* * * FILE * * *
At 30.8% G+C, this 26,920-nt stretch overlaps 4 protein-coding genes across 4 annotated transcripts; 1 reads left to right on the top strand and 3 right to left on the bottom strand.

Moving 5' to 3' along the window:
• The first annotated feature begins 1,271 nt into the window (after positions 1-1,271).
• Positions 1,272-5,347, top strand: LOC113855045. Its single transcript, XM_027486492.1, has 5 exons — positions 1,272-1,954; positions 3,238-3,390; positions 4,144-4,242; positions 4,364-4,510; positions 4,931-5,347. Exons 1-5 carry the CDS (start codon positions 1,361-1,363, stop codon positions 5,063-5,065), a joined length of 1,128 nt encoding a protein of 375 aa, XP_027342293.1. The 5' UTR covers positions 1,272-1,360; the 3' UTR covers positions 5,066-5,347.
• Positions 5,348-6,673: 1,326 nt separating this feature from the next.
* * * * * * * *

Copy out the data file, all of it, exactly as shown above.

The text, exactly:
At 30.8% G+C, this 26,920-nt stretch overlaps 4 protein-coding genes across 4 annotated transcripts; 1 reads left to right on the top strand and 3 right to left on the bottom strand.

Moving 5' to 3' along the window:
• The first annotated feature begins 1,271 nt into the window (after positions 1-1,271).
• Positions 1,272-5,347, top strand: LOC113855045. Its single transcript, XM_027486492.1, has 5 exons — positions 1,272-1,954; positions 3,238-3,390; positions 4,144-4,242; positions 4,364-4,510; positions 4,931-5,347. Exons 1-5 carry the CDS (start codon positions 1,361-1,363, stop codon positions 5,063-5,065), a joined length of 1,128 nt encoding a protein of 375 aa, XP_027342293.1. The 5' UTR covers positions 1,272-1,360; the 3' UTR covers positions 5,066-5,347.
• Positions 5,348-6,673: 1,326 nt separating this feature from the next.